Regulatory risks, challenges and opportunities of cryptocurrencies in China and elsewhere

On Monday I had lunch with a couple of tech investors based in Shanghai.  We chatted about a number of topics but spent the bulk of the time discussing Bitcoin and specifically Bitcoin-related opportunities in China.  As an aside, a few months ago I wrote a post about the small BTC community in China.

As enthusiastic as I might be regarding the positive merits cryptocurrencies such as Bitcoin and Litecoin offer, I do think that regulatory oversight specifically in the form of Known Your Customer (KYC) and Anti-money Laundering laws (AML) will present serious hurdles for the entire ecosystem.  (Here is a podcast I did with David Veksler back in April regarding some of these challenges.)

In fact, all Bitcoin money exchanges based in the US have closed down and Mt. Gox, the largest exchange has recently suspended US dollar withdrawals for the next couple of weeks.  This is not to say that the cryptocurrency experiment is doomed to fail but it does mean that going forward all entrepreneurs and investors should be cognizant of the fact that the state — globally — has its eye on it.

Below are some links to relevant news stories about various exchanges and money transmitters being shut down/suspended:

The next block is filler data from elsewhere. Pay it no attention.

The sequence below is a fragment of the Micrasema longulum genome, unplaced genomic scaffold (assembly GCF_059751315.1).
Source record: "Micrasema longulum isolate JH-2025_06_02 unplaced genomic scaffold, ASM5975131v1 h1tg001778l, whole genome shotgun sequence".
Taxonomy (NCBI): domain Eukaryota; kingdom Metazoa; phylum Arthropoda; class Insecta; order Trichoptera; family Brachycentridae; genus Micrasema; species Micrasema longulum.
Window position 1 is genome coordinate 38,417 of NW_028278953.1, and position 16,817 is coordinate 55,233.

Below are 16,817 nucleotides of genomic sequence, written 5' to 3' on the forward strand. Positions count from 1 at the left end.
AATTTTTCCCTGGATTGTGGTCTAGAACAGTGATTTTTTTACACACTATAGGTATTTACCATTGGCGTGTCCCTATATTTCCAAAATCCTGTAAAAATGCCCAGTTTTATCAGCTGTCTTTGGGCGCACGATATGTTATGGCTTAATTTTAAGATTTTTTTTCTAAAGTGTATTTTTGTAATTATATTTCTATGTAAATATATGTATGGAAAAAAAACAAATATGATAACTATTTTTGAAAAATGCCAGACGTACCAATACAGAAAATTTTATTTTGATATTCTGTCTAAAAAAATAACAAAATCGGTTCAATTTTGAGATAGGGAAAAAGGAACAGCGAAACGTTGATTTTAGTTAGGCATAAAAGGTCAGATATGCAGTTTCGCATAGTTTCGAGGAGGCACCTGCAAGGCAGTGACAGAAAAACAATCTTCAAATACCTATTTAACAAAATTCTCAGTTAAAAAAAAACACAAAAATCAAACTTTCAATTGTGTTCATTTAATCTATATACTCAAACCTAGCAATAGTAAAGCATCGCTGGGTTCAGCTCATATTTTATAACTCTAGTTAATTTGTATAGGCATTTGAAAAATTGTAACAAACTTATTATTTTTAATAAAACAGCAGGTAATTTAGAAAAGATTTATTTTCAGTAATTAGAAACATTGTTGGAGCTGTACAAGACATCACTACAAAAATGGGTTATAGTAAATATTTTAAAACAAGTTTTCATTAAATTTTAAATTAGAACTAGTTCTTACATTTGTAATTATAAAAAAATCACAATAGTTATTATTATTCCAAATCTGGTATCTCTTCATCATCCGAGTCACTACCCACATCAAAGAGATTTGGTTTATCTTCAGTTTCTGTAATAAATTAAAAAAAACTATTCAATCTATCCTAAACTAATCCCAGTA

In terms of the volume of various exchanges, Bitcoin Charts has an up-to-date spread of the major exchanges for BTC.  And based on CryptocoinCharts it appears that BTC-E has the lionshare of volume for Litecoin right now (~90%).

If you have a VPN or are based outside of China you can listen to a recent interview with Charles Lee, the creator of Litecoin (here was the first public announcement of Litecoin back in October 2011 made by Charles).  And if you are interested in visualizing the profitability and popularity of mining other alternative cryptocoins, visit CoinWarz.

Reader who were wondering who the lead developer of Bitcoin was now, his name is Gavin Andresen.  A few weeks ago the WSJ published an in-depth profile of him as did HuffingtonPost here as well.  Warren Togami is currently part of the core development team of Litecoin, he also works at Red Hat developing Fedora (he put together a LTC fundraiser the past couple months).

Lastly if you’re interested in knowing exactly what FinCEN announced back in March, here is the full guidance notice and the American Banker recently interviewed Jennifer Calvery, the director at FinCEN for her thoughts on cryptocurrencies.

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